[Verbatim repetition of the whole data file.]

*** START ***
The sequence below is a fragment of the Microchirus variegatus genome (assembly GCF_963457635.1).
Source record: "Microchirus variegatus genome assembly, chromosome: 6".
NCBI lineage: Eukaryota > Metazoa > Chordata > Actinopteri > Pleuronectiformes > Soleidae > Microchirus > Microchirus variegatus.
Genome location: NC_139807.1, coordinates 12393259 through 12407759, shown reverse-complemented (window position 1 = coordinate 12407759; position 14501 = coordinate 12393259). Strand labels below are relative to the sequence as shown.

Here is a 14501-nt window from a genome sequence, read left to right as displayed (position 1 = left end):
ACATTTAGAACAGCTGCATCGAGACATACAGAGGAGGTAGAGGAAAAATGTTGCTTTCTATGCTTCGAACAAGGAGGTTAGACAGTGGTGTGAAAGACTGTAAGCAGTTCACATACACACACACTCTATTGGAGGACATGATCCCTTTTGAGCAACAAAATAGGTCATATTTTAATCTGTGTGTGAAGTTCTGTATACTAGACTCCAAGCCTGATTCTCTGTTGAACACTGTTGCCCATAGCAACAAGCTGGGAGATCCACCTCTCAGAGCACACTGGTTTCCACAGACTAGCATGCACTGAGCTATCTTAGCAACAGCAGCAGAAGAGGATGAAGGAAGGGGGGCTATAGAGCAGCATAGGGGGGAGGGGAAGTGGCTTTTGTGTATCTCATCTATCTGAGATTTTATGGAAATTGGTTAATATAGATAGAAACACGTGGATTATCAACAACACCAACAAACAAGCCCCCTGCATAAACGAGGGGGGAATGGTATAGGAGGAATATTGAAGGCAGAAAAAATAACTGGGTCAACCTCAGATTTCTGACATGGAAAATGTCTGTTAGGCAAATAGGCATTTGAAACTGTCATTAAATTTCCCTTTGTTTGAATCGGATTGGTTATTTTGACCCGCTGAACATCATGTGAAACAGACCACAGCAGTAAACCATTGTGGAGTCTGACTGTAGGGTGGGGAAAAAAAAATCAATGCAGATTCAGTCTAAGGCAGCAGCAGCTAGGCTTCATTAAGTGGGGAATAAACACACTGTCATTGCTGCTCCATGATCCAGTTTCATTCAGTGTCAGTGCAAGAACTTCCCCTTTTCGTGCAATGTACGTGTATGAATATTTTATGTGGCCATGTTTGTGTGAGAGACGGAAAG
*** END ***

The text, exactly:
The sequence below is a fragment of the Microchirus variegatus genome (assembly GCF_963457635.1).
Source record: "Microchirus variegatus genome assembly, chromosome: 6".
NCBI lineage: Eukaryota > Metazoa > Chordata > Actinopteri > Pleuronectiformes > Soleidae > Microchirus > Microchirus variegatus.
Genome location: NC_139807.1, coordinates 12393259 through 12407759, shown reverse-complemented (window position 1 = coordinate 12407759; position 14501 = coordinate 12393259). Strand labels below are relative to the sequence as shown.

Here is a 14501-nt window from a genome sequence, read left to right as displayed (position 1 = left end):
ACATTTAGAACAGCTGCATCGAGACATACAGAGGAGGTAGAGGAAAAATGTTGCTTTCTATGCTTCGAACAAGGAGGTTAGACAGTGGTGTGAAAGACTGTAAGCAGTTCACATACACACACACTCTATTGGAGGACATGATCCCTTTTGAGCAACAAAATAGGTCATATTTTAATCTGTGTGTGAAGTTCTGTATACTAGACTCCAAGCCTGATTCTCTGTTGAACACTGTTGCCCATAGCAACAAGCTGGGAGATCCACCTCTCAGAGCACACTGGTTTCCACAGACTAGCATGCACTGAGCTATCTTAGCAACAGCAGCAGAAGAGGATGAAGGAAGGGGGGCTATAGAGCAGCATAGGGGGGAGGGGAAGTGGCTTTTGTGTATCTCATCTATCTGAGATTTTATGGAAATTGGTTAATATAGATAGAAACACGTGGATTATCAACAACACCAACAAACAAGCCCCCTGCATAAACGAGGGGGGAATGGTATAGGAGGAATATTGAAGGCAGAAAAAATAACTGGGTCAACCTCAGATTTCTGACATGGAAAATGTCTGTTAGGCAAATAGGCATTTGAAACTGTCATTAAATTTCCCTTTGTTTGAATCGGATTGGTTATTTTGACCCGCTGAACATCATGTGAAACAGACCACAGCAGTAAACCATTGTGGAGTCTGACTGTAGGGTGGGGAAAAAAAAATCAATGCAGATTCAGTCTAAGGCAGCAGCAGCTAGGCTTCATTAAGTGGGGAATAAACACACTGTCATTGCTGCTCCATGATCCAGTTTCATTCAGTGTCAGTGCAAGAACTTCCCCTTTTCGTGCAATGTACGTGTATGAATATTTTATGTGGCCATGTTTGTGTGAGAGACGGAAAG